Wednesday, August 18, 2010

What is a classroom family album?

I think it's important for preschool classrooms to feel like "a family." It's important that we help children connect to a whole new community that loves and supports them. One way for this to happen more smoothly is to bring the child's own family into the classroom as much as possible - at least, figuratively! If you show honest interest and affection for the child's home life, you will begin to gain the child's trust and the family's support. With very young children, both of these - child's trust and the family's support - are important elements in establishing your new classroom community.

Every August, before the school year begins, I send families two special scrapbook/album pages to complete and create alongside their child. I complete them, too, about myself! When the child comes to school on that first day, we place these unique pages into a special binder - creating a classroom family album. I keep this special book out and available, in our book corner - at "the ready" for children to pour through. I got the idea of this book from Deb Curtis and Margie Carter, in their book "The Art of Awareness." The questions include:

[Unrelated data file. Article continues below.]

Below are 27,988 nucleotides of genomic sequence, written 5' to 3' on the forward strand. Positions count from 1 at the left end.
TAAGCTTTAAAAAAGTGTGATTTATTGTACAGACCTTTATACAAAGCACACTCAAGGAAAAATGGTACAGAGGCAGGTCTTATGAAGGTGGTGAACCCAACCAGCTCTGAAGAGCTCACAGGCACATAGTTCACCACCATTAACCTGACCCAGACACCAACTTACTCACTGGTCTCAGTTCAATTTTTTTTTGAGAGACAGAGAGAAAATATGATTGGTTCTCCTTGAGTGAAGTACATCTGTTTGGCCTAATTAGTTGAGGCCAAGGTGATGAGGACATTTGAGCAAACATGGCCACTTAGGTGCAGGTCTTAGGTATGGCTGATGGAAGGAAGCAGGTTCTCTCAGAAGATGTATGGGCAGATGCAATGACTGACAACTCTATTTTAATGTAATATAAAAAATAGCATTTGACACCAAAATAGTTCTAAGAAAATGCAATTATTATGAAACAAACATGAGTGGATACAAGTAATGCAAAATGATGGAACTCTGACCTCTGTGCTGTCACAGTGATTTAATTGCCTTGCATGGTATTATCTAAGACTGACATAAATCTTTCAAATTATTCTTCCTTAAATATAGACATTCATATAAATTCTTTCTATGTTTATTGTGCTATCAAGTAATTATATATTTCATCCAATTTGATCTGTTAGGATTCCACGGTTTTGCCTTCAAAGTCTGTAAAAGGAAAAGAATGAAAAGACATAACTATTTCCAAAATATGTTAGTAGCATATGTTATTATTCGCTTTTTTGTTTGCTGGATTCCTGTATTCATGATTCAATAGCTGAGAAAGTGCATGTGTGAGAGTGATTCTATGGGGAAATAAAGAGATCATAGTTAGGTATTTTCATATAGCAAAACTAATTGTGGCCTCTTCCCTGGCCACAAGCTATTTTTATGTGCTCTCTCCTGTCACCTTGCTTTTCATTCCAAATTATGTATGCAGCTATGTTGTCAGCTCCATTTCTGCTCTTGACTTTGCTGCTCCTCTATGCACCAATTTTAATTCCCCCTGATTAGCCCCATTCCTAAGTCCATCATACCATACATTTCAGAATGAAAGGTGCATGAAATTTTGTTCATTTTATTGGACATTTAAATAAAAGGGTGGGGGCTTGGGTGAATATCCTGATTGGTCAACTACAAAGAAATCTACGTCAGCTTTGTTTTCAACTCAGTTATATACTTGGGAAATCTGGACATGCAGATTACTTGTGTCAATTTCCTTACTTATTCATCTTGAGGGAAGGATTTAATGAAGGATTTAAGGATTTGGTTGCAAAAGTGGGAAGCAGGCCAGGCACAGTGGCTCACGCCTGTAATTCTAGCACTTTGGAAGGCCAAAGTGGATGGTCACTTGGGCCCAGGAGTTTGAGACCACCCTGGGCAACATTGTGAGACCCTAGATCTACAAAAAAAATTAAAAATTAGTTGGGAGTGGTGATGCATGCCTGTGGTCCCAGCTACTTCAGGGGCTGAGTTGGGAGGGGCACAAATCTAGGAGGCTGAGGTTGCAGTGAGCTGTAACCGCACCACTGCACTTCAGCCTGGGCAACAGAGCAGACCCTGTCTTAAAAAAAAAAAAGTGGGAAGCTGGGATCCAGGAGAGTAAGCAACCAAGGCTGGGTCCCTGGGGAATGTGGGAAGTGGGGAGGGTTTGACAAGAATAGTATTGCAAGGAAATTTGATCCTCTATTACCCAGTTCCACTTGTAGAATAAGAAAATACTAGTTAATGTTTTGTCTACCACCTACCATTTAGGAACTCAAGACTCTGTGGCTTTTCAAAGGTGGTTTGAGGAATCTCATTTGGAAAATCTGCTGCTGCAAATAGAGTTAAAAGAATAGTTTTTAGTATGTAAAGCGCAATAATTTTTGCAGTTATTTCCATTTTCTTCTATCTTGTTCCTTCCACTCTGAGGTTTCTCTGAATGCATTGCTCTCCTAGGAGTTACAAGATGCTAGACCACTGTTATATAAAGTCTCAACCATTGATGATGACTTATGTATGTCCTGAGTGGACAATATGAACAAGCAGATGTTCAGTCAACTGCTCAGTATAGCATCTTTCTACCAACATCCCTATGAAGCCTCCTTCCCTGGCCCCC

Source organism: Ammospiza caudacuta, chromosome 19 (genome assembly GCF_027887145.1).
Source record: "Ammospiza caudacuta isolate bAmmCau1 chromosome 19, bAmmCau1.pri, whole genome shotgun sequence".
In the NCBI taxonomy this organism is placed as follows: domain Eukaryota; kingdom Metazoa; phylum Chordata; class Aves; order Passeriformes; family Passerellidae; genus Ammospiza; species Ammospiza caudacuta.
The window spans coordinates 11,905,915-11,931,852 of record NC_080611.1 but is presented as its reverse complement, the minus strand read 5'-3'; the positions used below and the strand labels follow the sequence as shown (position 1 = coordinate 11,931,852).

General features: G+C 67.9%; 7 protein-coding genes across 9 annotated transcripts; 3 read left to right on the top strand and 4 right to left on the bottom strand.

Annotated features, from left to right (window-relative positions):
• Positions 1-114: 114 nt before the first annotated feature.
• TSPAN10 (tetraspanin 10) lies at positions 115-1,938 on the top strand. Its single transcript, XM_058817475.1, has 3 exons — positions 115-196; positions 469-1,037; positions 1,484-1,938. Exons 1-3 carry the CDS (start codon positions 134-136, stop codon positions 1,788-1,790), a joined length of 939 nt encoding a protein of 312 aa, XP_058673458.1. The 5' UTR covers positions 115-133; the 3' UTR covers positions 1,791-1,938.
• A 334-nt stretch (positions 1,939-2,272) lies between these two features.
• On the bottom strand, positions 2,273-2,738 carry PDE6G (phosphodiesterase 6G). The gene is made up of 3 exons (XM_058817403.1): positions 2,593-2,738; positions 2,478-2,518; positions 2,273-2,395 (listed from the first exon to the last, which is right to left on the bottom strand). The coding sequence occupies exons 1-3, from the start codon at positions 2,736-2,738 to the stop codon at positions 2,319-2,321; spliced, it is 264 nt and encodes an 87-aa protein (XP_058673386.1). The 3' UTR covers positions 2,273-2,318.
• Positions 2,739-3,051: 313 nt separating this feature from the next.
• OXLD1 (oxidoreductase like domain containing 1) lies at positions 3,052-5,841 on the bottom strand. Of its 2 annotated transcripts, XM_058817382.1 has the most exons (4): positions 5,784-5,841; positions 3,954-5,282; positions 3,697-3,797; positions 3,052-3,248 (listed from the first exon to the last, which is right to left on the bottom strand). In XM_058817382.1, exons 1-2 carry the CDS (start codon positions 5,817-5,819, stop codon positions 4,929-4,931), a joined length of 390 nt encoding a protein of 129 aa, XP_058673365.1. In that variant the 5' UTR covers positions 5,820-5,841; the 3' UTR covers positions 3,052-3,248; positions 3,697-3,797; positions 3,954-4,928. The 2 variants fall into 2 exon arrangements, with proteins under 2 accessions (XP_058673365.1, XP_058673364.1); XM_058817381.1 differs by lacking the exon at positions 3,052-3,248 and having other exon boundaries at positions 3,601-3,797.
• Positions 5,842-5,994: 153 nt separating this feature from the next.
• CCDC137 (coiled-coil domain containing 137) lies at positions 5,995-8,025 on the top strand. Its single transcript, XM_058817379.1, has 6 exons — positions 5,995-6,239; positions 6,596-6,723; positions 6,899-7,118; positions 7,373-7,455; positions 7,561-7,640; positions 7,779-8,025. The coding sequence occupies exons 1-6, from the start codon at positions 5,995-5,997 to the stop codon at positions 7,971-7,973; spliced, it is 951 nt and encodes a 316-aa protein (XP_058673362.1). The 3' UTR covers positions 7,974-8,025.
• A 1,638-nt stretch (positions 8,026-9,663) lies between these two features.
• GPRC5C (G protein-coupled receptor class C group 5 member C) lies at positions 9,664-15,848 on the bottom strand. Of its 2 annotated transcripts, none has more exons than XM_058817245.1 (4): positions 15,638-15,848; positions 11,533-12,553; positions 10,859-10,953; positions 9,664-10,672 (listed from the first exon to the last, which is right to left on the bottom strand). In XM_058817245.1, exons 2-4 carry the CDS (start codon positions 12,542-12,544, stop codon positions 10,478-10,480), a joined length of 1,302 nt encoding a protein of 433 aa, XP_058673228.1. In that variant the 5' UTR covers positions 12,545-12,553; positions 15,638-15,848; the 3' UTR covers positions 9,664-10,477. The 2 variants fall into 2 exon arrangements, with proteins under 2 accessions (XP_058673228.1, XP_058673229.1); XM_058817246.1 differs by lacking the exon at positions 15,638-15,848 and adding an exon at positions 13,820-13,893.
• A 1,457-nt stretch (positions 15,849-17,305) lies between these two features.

What makes me happy?
What makes me sad?
What does my family like to do together?
What do I love to do?
What is something I want to learn to do?
Who is someone my family admires?

See, here are my two album pages, one about my family and one about me:

I love seeing children just happen upon it - and squeal with delight when they see their own family photos or those of a classmate! It is a fabulous tool for the child who is having a rough day - to be able to see who loves him, to read aloud his special memories.

Through the years, this book has become an intrinsic part of my teaching. These family pages help me choose some of the books and materials I use during the school year. At circle and snack times, I read aloud a special page or two - everything but the name of the child - to see if children can guess who I am talking about. It becomes a tool for getting to know each other better, for connecting us as one special classroom family.

As the year goes on, we have done math with the responses - setting up charts and venn diagrams, using the information written on the pages. For example, how many children have the same number of people in their family? How many pets do we have? Who has the most? The same? Which books, stories, and toys are their favorites? I've even used these family pages to begin or extend some of my storytelling at circle time, or to further a discussion about a special book - "Who in this class has a special dog cuddly toy, just like the boy in Dogger?". All these activities are very educational, and, simultaneously, help us to be more of a community! Yes, we are thinking and analyzing...but we are also becoming connected. A classroom family!

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